From the farm: Winter water woes

2023-02-16 15:55:30 By : Ms. Ellen Chen

A Scottish Highland cow can be covered with snow, but as long as the snow doesn’t melt, she’ll be warm and toasty under her lanolin-coated hair. Eventually, the snow will slide off her back just like snow falls off an insulated roof. CAROLE SOULE / For the Monitor

Every year, about this time, Mother Nature declares war on Miles Smith Farm. Her weapon is ice.

Winter is a constant battle to keep my livestock hydrated. Cows have natural insulation to keep warm but can’t live without water. Some farmers believe cattle can eat snow, but 88 percent of their intake is water; that would be a lot of snow. Besides, the snow they eat would have to be clean – not trampled by hooves – and what if, like this year, it doesn’t snow much? My pregnant cows drink 20 to 25 gallons of water daily; my two horses consume about 5 gallons each. Our sheep, donkey, and goats drink less but still need it – water matters.

Fortunately, with help from a USDA cost-share program years ago, we installed waterers for the cows and horses. As each animal drinks, the trough is automatically filled from underground pipes. A float, just like the one in your toilet tank, controls a cut-off valve to keep the trough from overflowing. Because it’s below the frost line, water in pipes 4 feet underground won’t freeze. As it is pumped to the surface to fill an above-ground trough, it usually stays liquid.

Have you noticed that streams with flowing water often don’t freeze? Moving water is less likely to turn solid. With 15 cows drinking from one trough, their water resists freezing, too.

When north winds blow and the temps drop below zero, even flowing water will freeze, so we have more tools in place. Most of our troughs have a ball over the opening, which the cows push aside to drink. The ball insulates the water from cold air, but sometimes at night or after heavy snow, the ball will ice over so the cows can’t move it. In these conditions, husband Bruce or I will inspect each trough and perform a highly technical adjustment we call “bang the ball.” One of us will hit the ball with a foot, a stick, or sometimes a sledgehammer until it breaks free from its icy lock.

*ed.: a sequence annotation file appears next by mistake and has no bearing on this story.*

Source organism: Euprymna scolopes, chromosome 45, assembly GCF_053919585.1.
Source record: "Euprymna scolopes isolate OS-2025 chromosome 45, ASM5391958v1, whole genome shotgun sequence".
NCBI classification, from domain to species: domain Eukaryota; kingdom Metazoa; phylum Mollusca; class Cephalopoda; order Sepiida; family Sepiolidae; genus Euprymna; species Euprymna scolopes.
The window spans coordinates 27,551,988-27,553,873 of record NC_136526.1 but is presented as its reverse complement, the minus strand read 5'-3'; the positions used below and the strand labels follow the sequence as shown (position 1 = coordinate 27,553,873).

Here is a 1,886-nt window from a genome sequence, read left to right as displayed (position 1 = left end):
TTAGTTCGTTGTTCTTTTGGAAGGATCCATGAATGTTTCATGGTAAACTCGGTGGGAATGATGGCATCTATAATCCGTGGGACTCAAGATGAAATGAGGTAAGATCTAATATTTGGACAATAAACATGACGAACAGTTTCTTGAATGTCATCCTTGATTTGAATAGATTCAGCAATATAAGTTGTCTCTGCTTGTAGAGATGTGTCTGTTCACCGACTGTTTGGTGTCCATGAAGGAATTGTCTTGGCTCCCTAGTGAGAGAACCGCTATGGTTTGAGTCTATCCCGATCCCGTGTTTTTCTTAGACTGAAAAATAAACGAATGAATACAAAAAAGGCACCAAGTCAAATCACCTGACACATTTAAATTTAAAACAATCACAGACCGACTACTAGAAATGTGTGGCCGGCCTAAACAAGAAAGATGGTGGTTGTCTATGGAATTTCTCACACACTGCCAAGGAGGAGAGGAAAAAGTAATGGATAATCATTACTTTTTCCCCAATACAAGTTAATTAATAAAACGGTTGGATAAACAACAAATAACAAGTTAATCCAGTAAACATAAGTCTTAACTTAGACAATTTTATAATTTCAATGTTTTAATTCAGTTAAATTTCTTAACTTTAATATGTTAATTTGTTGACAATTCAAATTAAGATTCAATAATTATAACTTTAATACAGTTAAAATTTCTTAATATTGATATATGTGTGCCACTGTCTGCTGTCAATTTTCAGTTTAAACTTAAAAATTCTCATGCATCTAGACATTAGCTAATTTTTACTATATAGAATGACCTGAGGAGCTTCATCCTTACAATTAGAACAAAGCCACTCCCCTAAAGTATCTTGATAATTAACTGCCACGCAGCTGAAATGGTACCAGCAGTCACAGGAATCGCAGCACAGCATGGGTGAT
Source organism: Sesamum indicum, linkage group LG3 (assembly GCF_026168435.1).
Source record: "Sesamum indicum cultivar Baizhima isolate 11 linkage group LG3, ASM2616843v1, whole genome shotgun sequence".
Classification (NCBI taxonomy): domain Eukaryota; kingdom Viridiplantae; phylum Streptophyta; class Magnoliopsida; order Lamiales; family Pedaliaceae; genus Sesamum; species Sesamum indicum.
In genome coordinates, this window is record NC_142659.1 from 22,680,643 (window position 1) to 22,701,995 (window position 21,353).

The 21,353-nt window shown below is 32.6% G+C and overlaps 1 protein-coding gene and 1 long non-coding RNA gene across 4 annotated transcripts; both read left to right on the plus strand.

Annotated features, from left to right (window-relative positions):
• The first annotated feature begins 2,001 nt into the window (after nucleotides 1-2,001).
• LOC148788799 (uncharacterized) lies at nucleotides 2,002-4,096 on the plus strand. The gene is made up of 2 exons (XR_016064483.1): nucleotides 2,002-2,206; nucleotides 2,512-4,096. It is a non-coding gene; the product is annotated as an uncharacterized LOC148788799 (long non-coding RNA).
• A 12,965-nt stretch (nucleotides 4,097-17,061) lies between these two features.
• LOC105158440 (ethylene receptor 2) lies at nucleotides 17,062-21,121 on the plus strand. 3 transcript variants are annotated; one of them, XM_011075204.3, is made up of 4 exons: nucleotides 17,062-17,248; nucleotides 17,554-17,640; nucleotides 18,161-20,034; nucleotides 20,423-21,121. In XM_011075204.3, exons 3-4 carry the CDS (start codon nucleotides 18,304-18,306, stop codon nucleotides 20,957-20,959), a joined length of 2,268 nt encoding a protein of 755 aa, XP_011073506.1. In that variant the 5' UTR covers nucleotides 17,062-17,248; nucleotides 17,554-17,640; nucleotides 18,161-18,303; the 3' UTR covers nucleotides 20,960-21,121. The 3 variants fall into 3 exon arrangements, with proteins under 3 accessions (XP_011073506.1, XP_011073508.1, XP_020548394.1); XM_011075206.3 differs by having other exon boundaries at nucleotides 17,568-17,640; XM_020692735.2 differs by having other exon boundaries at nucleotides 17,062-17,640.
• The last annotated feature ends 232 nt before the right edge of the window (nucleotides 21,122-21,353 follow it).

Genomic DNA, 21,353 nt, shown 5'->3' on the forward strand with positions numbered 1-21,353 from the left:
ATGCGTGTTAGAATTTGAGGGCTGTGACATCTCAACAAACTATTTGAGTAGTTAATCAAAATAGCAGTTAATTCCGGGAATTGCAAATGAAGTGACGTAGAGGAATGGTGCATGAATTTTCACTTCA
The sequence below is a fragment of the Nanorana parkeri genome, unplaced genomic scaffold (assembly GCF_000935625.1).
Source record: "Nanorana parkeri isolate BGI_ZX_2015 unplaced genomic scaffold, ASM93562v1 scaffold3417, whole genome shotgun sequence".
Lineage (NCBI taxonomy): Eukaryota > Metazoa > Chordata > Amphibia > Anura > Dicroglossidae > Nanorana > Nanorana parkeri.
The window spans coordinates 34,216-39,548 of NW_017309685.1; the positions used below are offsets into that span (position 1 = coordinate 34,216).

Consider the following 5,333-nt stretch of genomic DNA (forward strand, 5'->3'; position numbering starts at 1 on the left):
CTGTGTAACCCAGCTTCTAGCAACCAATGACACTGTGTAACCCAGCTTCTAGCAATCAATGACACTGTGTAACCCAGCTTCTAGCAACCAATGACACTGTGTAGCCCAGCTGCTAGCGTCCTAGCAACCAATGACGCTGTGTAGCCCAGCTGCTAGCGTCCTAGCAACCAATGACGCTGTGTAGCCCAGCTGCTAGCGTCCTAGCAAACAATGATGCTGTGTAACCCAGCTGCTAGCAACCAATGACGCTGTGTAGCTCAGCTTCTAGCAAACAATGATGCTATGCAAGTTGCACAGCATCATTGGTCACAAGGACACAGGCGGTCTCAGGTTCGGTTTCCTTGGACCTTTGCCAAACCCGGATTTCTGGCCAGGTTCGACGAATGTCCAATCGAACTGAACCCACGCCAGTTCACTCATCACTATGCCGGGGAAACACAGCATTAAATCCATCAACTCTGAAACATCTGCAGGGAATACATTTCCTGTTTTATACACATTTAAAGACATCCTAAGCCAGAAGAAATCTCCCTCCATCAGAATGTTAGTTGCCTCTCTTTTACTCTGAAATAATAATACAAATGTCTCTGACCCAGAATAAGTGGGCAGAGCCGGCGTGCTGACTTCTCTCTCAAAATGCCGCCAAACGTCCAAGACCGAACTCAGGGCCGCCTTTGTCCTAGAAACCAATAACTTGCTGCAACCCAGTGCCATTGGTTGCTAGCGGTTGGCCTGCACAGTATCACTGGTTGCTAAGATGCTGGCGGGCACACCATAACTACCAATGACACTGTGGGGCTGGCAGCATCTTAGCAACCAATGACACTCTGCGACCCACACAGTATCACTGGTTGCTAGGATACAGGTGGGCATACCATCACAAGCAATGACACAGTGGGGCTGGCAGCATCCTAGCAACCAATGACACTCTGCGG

Other tools in the war against ice are thermostatically controlled electric heaters. They are inserted into the water to keep it from freezing, but they also heat up my electric bill. Heated waterers add hundreds of dollars each month to my already painfully high Eversource bill.

With all this technology, it sounds like we have it easy. Remember, only the cow and horse waterers fill automatically. The others must be filled with hoses or buckets, and hoses do freeze. When you visit our farm store in the winter, don’t be surprised if you see a hose or two thawing in the back room.

Working with water in winter is also hard on fingers. Even wool won’t keep my hand warm when it’s wet. Have you ever seen a damp wool glove stick to a metal water pipe in freezing weather? I have.

After I’ve spent hours filling and checking water troughs, my favorite thing is discovering that someone (most likely a horse or donkey) pooed in the water. It happens.

When numbing north winds blast across our hilltop farm, my only dream is of warmer weather when my fingers have feeling again and Mother Nature calls a truce, converting water back into a so-convenient liquid.

Carole Soule is co-owner of Miles Smith Farm ( in Loudon, N.H., where she raises and sells beef and other local products. She can be reached at

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